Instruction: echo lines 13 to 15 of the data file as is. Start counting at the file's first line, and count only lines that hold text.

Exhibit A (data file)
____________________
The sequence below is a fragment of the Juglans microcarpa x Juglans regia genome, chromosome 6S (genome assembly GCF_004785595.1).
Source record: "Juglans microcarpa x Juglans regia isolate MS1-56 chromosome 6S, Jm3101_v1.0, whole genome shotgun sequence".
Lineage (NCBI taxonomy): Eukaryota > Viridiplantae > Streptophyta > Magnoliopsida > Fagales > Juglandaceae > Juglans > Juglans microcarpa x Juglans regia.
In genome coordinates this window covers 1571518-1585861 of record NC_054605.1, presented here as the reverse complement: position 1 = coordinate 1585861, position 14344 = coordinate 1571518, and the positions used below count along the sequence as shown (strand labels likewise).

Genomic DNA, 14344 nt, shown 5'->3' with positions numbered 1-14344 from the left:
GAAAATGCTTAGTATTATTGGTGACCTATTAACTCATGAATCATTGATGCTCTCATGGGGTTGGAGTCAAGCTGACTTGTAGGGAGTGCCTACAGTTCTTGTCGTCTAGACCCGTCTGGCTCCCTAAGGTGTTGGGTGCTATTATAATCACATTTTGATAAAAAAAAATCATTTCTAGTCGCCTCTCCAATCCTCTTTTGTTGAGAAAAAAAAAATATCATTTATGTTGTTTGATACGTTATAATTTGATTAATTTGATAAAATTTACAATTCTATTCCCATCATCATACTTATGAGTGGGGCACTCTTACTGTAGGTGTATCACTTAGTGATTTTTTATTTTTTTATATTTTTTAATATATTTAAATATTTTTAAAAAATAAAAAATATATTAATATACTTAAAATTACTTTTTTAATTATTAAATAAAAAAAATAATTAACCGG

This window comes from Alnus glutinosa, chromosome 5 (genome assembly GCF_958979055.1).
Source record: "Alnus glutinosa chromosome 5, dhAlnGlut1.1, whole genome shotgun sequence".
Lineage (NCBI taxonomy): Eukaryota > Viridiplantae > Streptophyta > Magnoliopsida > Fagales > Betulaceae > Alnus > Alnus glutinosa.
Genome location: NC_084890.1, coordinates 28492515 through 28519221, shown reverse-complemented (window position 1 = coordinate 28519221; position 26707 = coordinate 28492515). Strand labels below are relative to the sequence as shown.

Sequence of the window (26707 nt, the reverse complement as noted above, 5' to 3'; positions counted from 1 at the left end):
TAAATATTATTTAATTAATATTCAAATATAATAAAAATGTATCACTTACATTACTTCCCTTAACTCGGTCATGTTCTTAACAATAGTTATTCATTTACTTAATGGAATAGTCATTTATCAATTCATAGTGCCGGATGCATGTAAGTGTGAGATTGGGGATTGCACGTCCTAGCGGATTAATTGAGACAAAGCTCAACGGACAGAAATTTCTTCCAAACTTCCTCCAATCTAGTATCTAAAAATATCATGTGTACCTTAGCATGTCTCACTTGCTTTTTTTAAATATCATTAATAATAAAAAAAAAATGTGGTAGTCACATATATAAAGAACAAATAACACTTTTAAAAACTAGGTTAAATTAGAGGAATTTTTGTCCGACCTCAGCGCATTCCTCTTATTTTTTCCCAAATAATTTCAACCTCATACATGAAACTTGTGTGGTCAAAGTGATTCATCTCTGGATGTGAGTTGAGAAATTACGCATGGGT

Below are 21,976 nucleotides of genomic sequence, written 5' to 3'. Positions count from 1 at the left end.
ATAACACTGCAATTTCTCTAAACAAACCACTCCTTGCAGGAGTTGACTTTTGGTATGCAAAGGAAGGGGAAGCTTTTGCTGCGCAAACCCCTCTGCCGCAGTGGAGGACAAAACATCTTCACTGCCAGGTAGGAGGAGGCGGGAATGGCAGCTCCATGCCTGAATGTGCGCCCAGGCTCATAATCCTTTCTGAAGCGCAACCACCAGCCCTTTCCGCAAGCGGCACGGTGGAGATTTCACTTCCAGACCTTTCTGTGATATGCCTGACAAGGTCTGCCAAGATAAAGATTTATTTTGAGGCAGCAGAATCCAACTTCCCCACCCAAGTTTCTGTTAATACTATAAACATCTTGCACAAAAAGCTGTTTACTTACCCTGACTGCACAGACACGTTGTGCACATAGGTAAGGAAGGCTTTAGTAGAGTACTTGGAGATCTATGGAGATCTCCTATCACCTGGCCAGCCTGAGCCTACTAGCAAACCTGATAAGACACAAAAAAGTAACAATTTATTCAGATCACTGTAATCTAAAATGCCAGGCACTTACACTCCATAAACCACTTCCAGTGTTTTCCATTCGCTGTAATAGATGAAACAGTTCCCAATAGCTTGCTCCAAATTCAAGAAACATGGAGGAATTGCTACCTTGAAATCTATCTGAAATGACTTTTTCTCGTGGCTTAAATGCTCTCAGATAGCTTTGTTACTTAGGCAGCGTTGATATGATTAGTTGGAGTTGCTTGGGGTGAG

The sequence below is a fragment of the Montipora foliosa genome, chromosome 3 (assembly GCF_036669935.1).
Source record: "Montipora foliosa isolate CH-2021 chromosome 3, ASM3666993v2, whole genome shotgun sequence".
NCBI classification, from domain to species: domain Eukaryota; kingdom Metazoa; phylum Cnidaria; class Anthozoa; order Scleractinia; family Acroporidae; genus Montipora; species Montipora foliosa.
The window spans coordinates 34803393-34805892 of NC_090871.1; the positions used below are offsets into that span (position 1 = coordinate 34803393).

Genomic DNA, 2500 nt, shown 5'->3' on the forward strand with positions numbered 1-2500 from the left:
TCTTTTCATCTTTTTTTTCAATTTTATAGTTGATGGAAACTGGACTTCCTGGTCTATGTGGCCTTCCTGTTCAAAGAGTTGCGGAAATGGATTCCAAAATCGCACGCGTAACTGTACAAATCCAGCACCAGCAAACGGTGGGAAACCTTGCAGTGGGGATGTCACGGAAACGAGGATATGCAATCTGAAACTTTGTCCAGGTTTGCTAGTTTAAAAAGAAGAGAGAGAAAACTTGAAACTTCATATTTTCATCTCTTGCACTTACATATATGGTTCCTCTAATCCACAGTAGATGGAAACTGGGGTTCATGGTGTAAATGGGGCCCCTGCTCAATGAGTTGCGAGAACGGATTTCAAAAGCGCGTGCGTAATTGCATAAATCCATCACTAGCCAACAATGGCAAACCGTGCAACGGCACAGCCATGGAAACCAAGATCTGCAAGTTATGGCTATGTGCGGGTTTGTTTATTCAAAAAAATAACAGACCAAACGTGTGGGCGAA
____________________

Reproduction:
Below are 21,976 nucleotides of genomic sequence, written 5' to 3'. Positions count from 1 at the left end.
ATAACACTGCAATTTCTCTAAACAAACCACTCCTTGCAGGAGTTGACTTTTGGTATGCAAAGGAAGGGGAAGCTTTTGCTGCGCAAACCCCTCTGCCGCAGTGGAGGACAAAACATCTTCACTGCCAGGTAGGAGGAGGCGGGAATGGCAGCTCCATGCCTGAATGTGCGCCCAGGCTCATAATCCTTTCTGAAGCGCAACCACCAGCCCTTTCCGCAAGCGGCACGGTGGAGATTTCACTTCCAGACCTTTCTGTGATATGCCTGACAAGGTCTGCCAAGATAAAGATTTATTTTGAGGCAGCAGAATCCAACTTCCCCACCCAAGTTTCTGTTAATACTATAAACATCTTGCACAAAAAGCTGTTTACTTACCCTGACTGCACAGACACGTTGTGCACATAGGTAAGGAAGGCTTTAGTAGAGTACTTGGAGATCTATGGAGATCTCCTATCACCTGGCCAGCCTGAGCCTACTAGCAAACCTGATAAGACACAAAAAAGTAACAATTTATTCAGATCACTGTAATCTAAAATGCCAGGCACTTACACTCCATAAACCACTTCCAGTGTTTTCCATTCGCTGTAATAGATGAAACAGTTCCCAATAGCTTGCTCCAAATTCAAGAAACATGGAGGAATTGCTACCTTGAAATCTATCTGAAATGACTTTTTCTCGTGGCTTAAATGCTCTCAGATAGCTTTGTTACTTAGGCAGCGTTGATATGATTAGTTGGAGTTGCTTGGGGTGAG

The sequence below is a fragment of the Montipora foliosa genome, chromosome 3 (assembly GCF_036669935.1).